their handicrafts, it will also enable them to play an active
role in society when they return to their families.
Jordan promotes red crescent
To mark this year’s World Red Cross and Red Crescent
Day on 8 May, the Jordan National Red Crescent Society launched
a campaign to promote greater respect for the red crescent
emblem. The National Society used a number of different means
to introduce and define the emblem, explain its proper use
and curb its misuse.
These included producing a film in cooperation with the ICRC
that was shown on Jordanian television every day for a week,
distributing posters to ministries and other relevant authorities
and services, as well as universities, student unions and
Red Crescent branches, and sending letters to government ministries
and services. The Red Crescent also organised and participated
in seminars on international humanitarian law and respect
for the emblem and held a festival in the Royal Palace under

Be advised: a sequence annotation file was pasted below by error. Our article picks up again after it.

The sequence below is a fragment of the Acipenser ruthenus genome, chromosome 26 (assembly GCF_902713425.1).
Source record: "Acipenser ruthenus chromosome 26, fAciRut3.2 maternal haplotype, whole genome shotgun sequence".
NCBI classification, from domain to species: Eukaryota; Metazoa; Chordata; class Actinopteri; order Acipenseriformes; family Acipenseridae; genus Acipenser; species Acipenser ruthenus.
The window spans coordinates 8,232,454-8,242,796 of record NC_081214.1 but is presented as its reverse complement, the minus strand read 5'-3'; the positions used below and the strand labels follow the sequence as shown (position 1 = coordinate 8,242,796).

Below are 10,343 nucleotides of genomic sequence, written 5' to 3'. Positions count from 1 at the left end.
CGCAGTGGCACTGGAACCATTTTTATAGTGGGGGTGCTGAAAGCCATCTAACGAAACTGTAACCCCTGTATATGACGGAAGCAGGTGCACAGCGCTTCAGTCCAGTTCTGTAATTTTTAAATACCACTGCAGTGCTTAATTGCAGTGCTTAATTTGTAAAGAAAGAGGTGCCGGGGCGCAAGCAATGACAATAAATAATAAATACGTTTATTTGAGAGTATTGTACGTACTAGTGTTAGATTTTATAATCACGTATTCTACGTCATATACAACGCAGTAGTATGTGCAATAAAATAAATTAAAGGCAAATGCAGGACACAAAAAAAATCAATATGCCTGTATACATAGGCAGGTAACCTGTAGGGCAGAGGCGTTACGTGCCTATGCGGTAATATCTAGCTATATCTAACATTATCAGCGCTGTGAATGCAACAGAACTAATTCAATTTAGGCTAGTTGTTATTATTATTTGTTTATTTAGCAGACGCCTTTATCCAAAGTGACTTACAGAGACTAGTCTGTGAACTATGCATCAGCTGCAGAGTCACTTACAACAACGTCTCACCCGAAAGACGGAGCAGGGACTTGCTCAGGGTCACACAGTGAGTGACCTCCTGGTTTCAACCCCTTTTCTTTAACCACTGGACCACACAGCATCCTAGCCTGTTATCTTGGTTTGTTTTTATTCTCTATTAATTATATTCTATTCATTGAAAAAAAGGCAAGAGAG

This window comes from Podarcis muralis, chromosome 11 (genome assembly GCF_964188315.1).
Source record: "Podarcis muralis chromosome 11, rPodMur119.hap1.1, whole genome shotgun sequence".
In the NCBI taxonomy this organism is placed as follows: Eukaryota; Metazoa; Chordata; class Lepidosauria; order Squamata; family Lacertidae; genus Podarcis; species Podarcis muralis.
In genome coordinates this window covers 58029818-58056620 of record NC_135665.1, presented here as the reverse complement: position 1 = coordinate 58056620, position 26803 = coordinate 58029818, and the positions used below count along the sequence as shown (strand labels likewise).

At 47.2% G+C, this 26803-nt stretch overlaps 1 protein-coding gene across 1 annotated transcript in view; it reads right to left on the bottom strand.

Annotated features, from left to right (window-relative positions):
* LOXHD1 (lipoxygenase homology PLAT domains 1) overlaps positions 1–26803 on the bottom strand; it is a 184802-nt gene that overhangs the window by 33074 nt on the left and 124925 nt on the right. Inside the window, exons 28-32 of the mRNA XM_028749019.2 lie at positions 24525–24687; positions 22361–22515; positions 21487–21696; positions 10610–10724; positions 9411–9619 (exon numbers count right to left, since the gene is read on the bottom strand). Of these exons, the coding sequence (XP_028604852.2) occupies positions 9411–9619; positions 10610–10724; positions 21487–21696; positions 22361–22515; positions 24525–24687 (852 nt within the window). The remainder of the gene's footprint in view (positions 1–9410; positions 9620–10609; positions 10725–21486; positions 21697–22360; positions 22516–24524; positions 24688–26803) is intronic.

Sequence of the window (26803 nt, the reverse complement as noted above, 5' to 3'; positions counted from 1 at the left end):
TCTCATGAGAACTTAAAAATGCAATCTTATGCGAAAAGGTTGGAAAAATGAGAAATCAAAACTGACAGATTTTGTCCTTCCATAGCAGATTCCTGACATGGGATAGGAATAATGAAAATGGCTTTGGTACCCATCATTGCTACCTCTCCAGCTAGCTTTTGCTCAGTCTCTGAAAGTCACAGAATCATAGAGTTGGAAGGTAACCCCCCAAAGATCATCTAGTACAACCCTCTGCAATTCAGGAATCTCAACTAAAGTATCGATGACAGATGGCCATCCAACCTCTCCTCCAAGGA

the auspices of His Royal Highness Crown Prince Hassan and
Her Royal Highness Princess Tharwat, Honorary Vice President
of the Jordanian Red Crescent.
The Icelandic Red Cross will soon start awarding scholarships
for the study of human rights and international humanitarian
law. The first scholarships were announced on World Red Cross
and Red Crescent Day, 8 May. They are financed by a fund established
in memory of Sveinn Björnsson, the first chairman of
the Icelandic Red Cross, as well as the country’s president.
Living with the D-word
Or why the word “dissemination”
isn’t exactly user-friendly
At a dinner party recently, I – innocently as usual
– gave my business card to the person seated next to
me. After looking at my card, he burst out laughing and, after
gaining control of himself, said: “I thought it said